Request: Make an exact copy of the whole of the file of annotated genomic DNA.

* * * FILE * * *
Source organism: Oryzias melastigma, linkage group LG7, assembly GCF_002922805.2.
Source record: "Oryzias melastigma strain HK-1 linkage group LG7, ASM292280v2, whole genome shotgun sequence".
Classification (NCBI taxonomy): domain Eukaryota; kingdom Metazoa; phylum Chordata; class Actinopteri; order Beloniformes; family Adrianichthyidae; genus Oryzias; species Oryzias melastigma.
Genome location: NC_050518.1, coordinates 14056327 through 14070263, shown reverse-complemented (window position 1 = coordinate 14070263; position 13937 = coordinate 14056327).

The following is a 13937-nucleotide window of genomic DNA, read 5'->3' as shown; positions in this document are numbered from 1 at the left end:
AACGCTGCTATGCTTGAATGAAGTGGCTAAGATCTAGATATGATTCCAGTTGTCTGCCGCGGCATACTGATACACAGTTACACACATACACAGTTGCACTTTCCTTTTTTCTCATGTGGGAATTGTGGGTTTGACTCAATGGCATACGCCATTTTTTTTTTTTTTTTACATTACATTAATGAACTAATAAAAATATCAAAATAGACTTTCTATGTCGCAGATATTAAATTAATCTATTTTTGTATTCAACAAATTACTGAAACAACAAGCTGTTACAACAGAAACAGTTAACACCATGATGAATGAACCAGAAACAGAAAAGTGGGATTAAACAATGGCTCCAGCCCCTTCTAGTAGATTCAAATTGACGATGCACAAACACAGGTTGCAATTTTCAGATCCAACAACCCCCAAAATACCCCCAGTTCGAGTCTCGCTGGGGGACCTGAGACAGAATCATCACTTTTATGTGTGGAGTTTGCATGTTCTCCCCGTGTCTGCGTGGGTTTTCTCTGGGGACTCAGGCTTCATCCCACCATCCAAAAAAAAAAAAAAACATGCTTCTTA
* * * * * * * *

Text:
Source organism: Oryzias melastigma, linkage group LG7, assembly GCF_002922805.2.
Source record: "Oryzias melastigma strain HK-1 linkage group LG7, ASM292280v2, whole genome shotgun sequence".
Classification (NCBI taxonomy): domain Eukaryota; kingdom Metazoa; phylum Chordata; class Actinopteri; order Beloniformes; family Adrianichthyidae; genus Oryzias; species Oryzias melastigma.
Genome location: NC_050518.1, coordinates 14056327 through 14070263, shown reverse-complemented (window position 1 = coordinate 14070263; position 13937 = coordinate 14056327).

The following is a 13937-nucleotide window of genomic DNA, read 5'->3' as shown; positions in this document are numbered from 1 at the left end:
AACGCTGCTATGCTTGAATGAAGTGGCTAAGATCTAGATATGATTCCAGTTGTCTGCCGCGGCATACTGATACACAGTTACACACATACACAGTTGCACTTTCCTTTTTTCTCATGTGGGAATTGTGGGTTTGACTCAATGGCATACGCCATTTTTTTTTTTTTTTTACATTACATTAATGAACTAATAAAAATATCAAAATAGACTTTCTATGTCGCAGATATTAAATTAATCTATTTTTGTATTCAACAAATTACTGAAACAACAAGCTGTTACAACAGAAACAGTTAACACCATGATGAATGAACCAGAAACAGAAAAGTGGGATTAAACAATGGCTCCAGCCCCTTCTAGTAGATTCAAATTGACGATGCACAAACACAGGTTGCAATTTTCAGATCCAACAACCCCCAAAATACCCCCAGTTCGAGTCTCGCTGGGGGACCTGAGACAGAATCATCACTTTTATGTGTGGAGTTTGCATGTTCTCCCCGTGTCTGCGTGGGTTTTCTCTGGGGACTCAGGCTTCATCCCACCATCCAAAAAAAAAAAAAAACATGCTTCTTA